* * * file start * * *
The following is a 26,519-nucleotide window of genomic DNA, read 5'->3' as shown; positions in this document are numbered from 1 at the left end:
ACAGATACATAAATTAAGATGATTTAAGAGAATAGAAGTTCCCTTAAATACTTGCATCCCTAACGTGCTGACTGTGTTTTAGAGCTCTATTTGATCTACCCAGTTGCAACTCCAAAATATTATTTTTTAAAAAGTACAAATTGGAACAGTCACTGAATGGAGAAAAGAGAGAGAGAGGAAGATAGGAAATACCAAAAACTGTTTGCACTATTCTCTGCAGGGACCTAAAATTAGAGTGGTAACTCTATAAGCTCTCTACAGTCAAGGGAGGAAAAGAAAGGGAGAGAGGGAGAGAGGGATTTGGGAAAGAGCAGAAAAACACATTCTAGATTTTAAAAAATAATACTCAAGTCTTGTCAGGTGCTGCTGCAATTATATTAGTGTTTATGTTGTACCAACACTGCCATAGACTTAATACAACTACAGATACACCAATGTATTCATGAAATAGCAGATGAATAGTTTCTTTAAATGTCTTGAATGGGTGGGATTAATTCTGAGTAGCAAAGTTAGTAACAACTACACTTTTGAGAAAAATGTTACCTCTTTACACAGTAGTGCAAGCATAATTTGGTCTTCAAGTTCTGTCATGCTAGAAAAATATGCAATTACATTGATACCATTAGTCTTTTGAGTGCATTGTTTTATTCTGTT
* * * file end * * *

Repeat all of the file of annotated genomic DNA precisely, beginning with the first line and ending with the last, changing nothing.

The following is a 26,519-nucleotide window of genomic DNA, read 5'->3' as shown; positions in this document are numbered from 1 at the left end:
ACAGATACATAAATTAAGATGATTTAAGAGAATAGAAGTTCCCTTAAATACTTGCATCCCTAACGTGCTGACTGTGTTTTAGAGCTCTATTTGATCTACCCAGTTGCAACTCCAAAATATTATTTTTTAAAAAGTACAAATTGGAACAGTCACTGAATGGAGAAAAGAGAGAGAGAGGAAGATAGGAAATACCAAAAACTGTTTGCACTATTCTCTGCAGGGACCTAAAATTAGAGTGGTAACTCTATAAGCTCTCTACAGTCAAGGGAGGAAAAGAAAGGGAGAGAGGGAGAGAGGGATTTGGGAAAGAGCAGAAAAACACATTCTAGATTTTAAAAAATAATACTCAAGTCTTGTCAGGTGCTGCTGCAATTATATTAGTGTTTATGTTGTACCAACACTGCCATAGACTTAATACAACTACAGATACACCAATGTATTCATGAAATAGCAGATGAATAGTTTCTTTAAATGTCTTGAATGGGTGGGATTAATTCTGAGTAGCAAAGTTAGTAACAACTACACTTTTGAGAAAAATGTTACCTCTTTACACAGTAGTGCAAGCATAATTTGGTCTTCAAGTTCTGTCATGCTAGAAAAATATGCAATTACATTGATACCATTAGTCTTTTGAGTGCATTGTTTTATTCTGTT